Twitter Facepalm: @biblealsosays
I’ve been engaging a Twitter “twit” who goes by @biblealsosays. In one of our conversations, he insisted that he knew the Bible better than any Christian, especially me.
After reading a recent tweet from him, I respond (with all due respect to Brian Van Hoose): “You are wrong, now let me tell you why!”
The tweet in question:
How could Billy Graham possibly know that? Likely, Billy read this:
But someone will ask, “How are the dead raised? With what kind of body do they come?” You foolish person! What you sow does not come to life unless it dies.And what you sow is not the body that is to be, but a bare kernel, perhaps of wheat or of some other grain.But God gives it a body as he has chosen, and to each kind of seed its own body. For not all flesh is the same, but there is one kind for humans, another for animals, another for birds, and another for fish.There are heavenly bodies and earthly bodies, but the glory of the heavenly is of one kind, and the glory of the earthly is of another.There is one glory of the sun, and another glory of the moon, and another glory of the stars; for star differs from star in glory.
So is it with the resurrection of the dead. What is sown is perishable; what is raised is imperishable. It is sown in dishonor; it is raised in glory. It is sown in weakness; it is raised in power. It is sown a natural body; it is raised a spiritual body. If there is a natural body, there is also a spiritual body. Thus it is written, “The first man Adam became a living being”; the last Adam became a life-giving spirit.But it is not the spiritual that is first but the natural, and then the spiritual.The first man was from the earth, a man of dust; the second man is from heaven.As was the man of dust, so also are those who are of the dust, and as is the man of heaven, so also are those who are of heaven. Just as we have borne the image of the man of dust, we shall also bear the image of the man of heaven. (1 Cor 15:35-49)
That’s pretty clear. And it’s in the Bible that @biblealsosays insists he knows better than Christians like Billy Graham! The Bible unequivocally states that, in the Resurrection, we will receive new bodies–bodies that aren’t corrupted by sin like the ones we wear now.
So, kids, our lesson today is as follows: “Please read carefully that which you wish to criticize. Otherwise, you run the risk of looking really stupid.” Class dismissed.
Posted on May 1, 2011, in Apologetics, Bible Thoughts and tagged atheism, Resurrection. Bookmark the permalink. 9 Comments.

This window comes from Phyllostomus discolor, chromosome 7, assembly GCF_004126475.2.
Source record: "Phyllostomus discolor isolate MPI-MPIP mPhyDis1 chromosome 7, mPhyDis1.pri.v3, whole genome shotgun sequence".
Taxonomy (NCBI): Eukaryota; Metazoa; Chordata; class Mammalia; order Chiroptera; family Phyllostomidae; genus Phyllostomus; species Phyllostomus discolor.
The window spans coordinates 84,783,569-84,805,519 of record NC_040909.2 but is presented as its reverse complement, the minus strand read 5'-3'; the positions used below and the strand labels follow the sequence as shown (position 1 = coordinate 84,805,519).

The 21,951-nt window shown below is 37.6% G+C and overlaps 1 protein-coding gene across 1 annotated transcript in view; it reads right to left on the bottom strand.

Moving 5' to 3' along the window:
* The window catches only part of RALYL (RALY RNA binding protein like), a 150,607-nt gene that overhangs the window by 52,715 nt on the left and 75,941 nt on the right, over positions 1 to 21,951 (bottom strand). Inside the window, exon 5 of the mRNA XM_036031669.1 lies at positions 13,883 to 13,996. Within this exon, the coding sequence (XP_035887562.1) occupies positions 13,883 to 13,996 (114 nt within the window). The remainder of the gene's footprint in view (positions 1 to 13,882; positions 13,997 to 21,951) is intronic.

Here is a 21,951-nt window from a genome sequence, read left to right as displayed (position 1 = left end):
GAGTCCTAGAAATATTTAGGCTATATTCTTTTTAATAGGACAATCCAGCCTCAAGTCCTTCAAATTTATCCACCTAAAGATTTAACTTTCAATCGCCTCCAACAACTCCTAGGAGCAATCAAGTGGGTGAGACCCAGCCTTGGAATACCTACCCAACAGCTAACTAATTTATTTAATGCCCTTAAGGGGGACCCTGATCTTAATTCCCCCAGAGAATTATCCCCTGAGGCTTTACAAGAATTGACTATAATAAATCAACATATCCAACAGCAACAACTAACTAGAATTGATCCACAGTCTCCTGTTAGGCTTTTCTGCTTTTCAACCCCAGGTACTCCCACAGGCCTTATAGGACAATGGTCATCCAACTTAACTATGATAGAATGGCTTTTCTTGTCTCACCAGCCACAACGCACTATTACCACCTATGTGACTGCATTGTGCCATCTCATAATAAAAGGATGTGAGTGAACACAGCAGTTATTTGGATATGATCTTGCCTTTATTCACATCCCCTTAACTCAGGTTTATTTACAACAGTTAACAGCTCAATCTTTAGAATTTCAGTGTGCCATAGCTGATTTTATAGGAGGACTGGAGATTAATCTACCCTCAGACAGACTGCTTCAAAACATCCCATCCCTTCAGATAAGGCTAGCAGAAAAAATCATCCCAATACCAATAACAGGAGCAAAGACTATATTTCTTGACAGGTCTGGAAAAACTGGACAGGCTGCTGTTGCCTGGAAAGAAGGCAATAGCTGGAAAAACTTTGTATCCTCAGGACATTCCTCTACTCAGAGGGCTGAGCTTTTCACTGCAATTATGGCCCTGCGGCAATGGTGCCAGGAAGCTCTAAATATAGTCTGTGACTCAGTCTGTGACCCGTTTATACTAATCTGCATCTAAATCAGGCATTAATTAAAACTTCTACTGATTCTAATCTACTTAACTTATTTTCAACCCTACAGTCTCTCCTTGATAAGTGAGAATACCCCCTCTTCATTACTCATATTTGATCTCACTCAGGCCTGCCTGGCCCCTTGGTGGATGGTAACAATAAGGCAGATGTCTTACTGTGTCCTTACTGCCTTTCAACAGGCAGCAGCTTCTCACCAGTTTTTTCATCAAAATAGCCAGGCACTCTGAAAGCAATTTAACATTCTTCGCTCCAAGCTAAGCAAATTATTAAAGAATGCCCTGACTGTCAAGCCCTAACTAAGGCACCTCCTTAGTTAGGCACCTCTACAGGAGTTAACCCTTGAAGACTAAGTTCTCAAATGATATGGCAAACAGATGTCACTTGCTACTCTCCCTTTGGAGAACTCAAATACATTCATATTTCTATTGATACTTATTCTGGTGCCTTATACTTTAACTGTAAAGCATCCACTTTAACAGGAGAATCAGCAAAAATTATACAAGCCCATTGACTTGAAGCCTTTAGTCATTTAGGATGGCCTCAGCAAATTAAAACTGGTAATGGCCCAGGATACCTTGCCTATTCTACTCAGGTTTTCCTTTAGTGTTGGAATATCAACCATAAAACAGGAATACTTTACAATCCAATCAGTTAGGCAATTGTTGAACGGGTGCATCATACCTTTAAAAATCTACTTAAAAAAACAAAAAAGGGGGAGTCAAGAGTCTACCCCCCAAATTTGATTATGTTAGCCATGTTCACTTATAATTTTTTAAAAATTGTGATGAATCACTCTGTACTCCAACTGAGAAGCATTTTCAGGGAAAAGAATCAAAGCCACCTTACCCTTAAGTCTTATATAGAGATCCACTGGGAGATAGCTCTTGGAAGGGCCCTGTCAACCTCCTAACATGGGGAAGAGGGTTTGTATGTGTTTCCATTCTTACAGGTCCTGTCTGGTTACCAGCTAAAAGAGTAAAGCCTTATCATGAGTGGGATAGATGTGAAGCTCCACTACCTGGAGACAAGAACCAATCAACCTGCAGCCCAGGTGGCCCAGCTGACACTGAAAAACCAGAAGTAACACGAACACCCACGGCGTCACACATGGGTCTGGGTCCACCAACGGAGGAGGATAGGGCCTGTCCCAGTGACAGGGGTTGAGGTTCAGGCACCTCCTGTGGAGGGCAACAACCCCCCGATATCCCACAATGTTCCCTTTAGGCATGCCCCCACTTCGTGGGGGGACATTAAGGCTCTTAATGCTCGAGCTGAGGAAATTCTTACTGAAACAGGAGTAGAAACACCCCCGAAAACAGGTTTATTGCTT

Sorry, Cory, but that is simply not clear at all. “bear the image of the man of heaven” does not imply a body, it just states “image of the man” which could be anything between a rock carving of the likeness to a see-through mirage to a symbolic language of spirits having some imagery attached or pure poetry or just dribble from someone who clearly have no idea. Any of these options could be true.
A body is a very physical thing, and I’d like to point out the old conundrum of what happens to amputated limbs in heaven? Do little kids get an adult body, or must they stay kiddies forever? What about older people? What about someone who’s born crippled? Comatose people? And on and on, with all this physical body imagery that lie at the core of the question at hand. Hand-waving and theological back-flips doesn’t answer these questions where “spiritual body” is mysteriously vacuous and unspecific. The bible does not say what the difference between a physical and spiritual body even is. So much for the clarity of the bible.
Do we get a new body in heaven? The bible /doesn’t/ say, and even though you know your Bible and what it’s supposed to say, it doesn’t look like you know what your bible actually say.
Let’s start with the idea of a body being physical and see if I can answer the question of what happens to amputated limbs, little kids, old people, crippled people, and comatose people. We have to wipe a few things out before we can answer.
The first thing we need to clear our minds of is imperfection. Imperfections, such as genetic defects, mental disorders, crippled, comatose, or anything of the sort. These are exactly the sorts of afflictions God will eliminate in the New Heaven and New Earth.
The second thing we have to wipe out is the three-fold problem of time, duration, and cause-and-effect. Heaven is eternal, and thus not time-bound in a way that we understand. So no one is old, young, middle age; or even needs to age at all. These things function only under the current scheme of time. Eliminating that method of time passing in favor of something more fluid makes this “conundrum” meaningless.